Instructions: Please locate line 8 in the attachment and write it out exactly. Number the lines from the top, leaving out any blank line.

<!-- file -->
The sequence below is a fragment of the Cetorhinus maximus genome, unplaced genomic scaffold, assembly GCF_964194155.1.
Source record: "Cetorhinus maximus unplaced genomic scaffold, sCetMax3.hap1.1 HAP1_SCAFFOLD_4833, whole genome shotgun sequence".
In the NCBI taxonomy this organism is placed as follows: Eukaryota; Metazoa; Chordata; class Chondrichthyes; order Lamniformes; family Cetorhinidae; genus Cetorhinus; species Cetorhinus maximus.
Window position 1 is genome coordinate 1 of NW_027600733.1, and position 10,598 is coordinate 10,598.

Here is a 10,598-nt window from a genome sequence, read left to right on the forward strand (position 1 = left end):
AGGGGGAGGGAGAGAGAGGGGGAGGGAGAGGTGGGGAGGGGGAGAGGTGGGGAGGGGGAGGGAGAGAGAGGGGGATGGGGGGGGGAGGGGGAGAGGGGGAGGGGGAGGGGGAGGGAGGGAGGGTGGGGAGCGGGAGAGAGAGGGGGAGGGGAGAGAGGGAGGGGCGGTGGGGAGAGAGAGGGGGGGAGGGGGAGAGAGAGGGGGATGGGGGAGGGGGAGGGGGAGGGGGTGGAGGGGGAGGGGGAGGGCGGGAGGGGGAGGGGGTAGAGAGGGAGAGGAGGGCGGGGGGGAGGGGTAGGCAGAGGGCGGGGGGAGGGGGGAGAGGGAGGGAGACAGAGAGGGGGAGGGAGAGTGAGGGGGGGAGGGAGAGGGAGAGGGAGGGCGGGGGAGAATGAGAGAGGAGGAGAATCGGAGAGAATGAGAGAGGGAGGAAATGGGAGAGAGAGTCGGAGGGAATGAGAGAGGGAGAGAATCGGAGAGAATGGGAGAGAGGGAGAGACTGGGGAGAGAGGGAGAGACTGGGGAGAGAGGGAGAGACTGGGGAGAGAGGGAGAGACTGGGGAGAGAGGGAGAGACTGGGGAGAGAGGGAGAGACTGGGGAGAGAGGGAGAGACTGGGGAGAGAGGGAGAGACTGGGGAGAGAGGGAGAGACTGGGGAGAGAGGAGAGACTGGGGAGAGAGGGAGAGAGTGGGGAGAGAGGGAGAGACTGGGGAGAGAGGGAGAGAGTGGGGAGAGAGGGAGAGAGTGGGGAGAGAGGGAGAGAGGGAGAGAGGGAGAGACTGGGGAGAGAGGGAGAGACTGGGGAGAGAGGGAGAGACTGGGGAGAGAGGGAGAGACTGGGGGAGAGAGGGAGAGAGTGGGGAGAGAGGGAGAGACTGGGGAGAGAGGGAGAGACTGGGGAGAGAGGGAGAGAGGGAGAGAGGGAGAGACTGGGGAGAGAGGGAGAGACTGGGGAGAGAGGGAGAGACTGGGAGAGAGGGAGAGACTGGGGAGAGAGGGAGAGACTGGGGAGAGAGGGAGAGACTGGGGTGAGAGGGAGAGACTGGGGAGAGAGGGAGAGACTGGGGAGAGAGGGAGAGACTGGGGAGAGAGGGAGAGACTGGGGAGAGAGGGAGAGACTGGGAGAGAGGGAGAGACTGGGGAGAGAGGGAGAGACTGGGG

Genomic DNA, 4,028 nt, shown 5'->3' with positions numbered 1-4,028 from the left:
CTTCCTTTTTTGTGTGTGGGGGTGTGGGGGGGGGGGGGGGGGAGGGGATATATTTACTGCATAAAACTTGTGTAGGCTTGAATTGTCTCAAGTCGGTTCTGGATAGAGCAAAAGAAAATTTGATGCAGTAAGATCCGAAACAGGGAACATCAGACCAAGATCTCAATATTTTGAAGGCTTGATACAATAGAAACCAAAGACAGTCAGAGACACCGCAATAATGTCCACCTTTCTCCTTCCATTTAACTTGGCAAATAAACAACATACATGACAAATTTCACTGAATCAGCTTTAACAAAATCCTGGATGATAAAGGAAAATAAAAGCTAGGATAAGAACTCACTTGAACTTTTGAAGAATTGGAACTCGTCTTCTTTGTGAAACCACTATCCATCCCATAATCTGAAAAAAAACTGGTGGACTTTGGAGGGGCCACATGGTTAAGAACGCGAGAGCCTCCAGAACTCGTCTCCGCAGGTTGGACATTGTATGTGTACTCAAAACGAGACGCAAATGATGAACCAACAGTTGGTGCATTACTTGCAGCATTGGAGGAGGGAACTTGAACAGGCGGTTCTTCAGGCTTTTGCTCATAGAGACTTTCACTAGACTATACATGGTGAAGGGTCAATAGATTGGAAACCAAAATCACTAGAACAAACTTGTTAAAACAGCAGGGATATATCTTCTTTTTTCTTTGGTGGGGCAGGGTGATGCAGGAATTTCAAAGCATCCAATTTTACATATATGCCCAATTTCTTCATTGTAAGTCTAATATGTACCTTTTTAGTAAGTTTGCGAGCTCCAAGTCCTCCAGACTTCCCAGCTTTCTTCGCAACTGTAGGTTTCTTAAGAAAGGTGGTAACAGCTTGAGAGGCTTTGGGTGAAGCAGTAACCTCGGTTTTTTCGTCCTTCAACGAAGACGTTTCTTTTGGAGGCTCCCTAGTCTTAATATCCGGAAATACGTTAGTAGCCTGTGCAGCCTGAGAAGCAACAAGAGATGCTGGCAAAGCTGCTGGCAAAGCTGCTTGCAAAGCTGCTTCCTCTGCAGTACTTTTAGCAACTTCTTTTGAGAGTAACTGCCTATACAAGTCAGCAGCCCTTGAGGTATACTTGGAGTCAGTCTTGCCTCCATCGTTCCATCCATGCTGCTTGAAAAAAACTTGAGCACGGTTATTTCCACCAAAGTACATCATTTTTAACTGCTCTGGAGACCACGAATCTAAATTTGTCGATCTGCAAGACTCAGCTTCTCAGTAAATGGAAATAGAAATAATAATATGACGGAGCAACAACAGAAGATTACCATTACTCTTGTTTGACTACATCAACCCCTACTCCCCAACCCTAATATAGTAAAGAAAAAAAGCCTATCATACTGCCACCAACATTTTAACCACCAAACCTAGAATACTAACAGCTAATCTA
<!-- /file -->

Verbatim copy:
CTTCCTTTTTTGTGTGTGGGGGTGTGGGGGGGGGGGGGGGGGAGGGGATATATTTACTGCATAAAACTTGTGTAGGCTTGAATTGTCTCAAGTCGGTTCTGGATAGAGCAAAAGAAAATTTGATGCAGTAAGATCCGAAACAGGGAACATCAGACCAAGATCTCAATATTTTGAAGGCTTGATACAATAGAAACCAAAGACAGTCAGAGACACCGCAATAATGTCCACCTTTCTCCTTCCATTTAACTTGGCAAATAAACAACATACATGACAAATTTCACTGAATCAGCTTTAACAAAATCCTGGATGATAAAGGAAAATAAAAGCTAGGATAAGAACTCACTTGAACTTTTGAAGAATTGGAACTCGTCTTCTTTGTGAAACCACTATCCATCCCATAATCTGAAAAAAAACTGGTGGACTTTGGAGGGGCCACATGGTTAAGAACGCGAGAGCCTCCAGAACTCGTCTCCGCAGGTTGGACATTGTATGTGTACTCAAAACGAGACGCAAATGATGAACCAACAGTTGGTGCATTACTTGCAGCATTGGAGGAGGGAACTTGAACAGGCGGTTCTTCAGGCTTTTGCTCATAGAGACTTTCACTAGACTATACATGGTGAAGGGTCAATAGATTGGAAACCAAAATCACTAGAACAAACTTGTTAAAACAGCAGGGATATATCTTCTTTTTTCTTTGGTGGGGCAGGGTGATGCAGGAATTTCAAAGCATCCAATTTTACATATATGCCCAATTTCTTCATTGTAAGTCTAATATGTACCTTTTTAGTAAGTTTGCGAGCTCCAAGTCCTCCAGACTTCCCAGCTTTCTTCGCAACTGTAGGTTTCTTAAGAAAGGTGGTAACAGCTTGAGAGGCTTTGGGTGAAGCAGTAACCTCGGTTTTTTCGTCCTTCAACGAAGACGTTTCTTTTGGAGGCTCCCTAGTCTTAATATCCGGAAATACGTTAGTAGCCTGTGCAGCCTGAGAAGCAACAAGAGATGCTGGCAAAGCTGCTGGCAAAGCTGCTTGCAAAGCTGCTTCCTCTGCAGTACTTTTAGCAACTTCTTTTGAGAGTAACTGCCTATACAAGTCAGCAGCCCTTGAGGTATACTTGGAGTCAGTCTTGCCTCCATCGTTCCATCCATGCTGCTTGAAAAAAACTTGAGCACGGTTATTTCCACCAAAGTACATCATTTTTAACTGCTCTGGAGACCACGAATCTAAATTTGTCGATCTGCAAGACTCAGCTTCTCAGTAAATGGAAATAGAAATAATAATATGACGGAGCAACAACAGAAGATTACCATTACTCTTGTTTGACTACATCAACCCCTACTCCCCAACCCTAATATAGTAAAGAAAAAAAGCCTATCATACTGCCACCAACATTTTAACCACCAAACCTAGAATACTAACAGCTAATCTA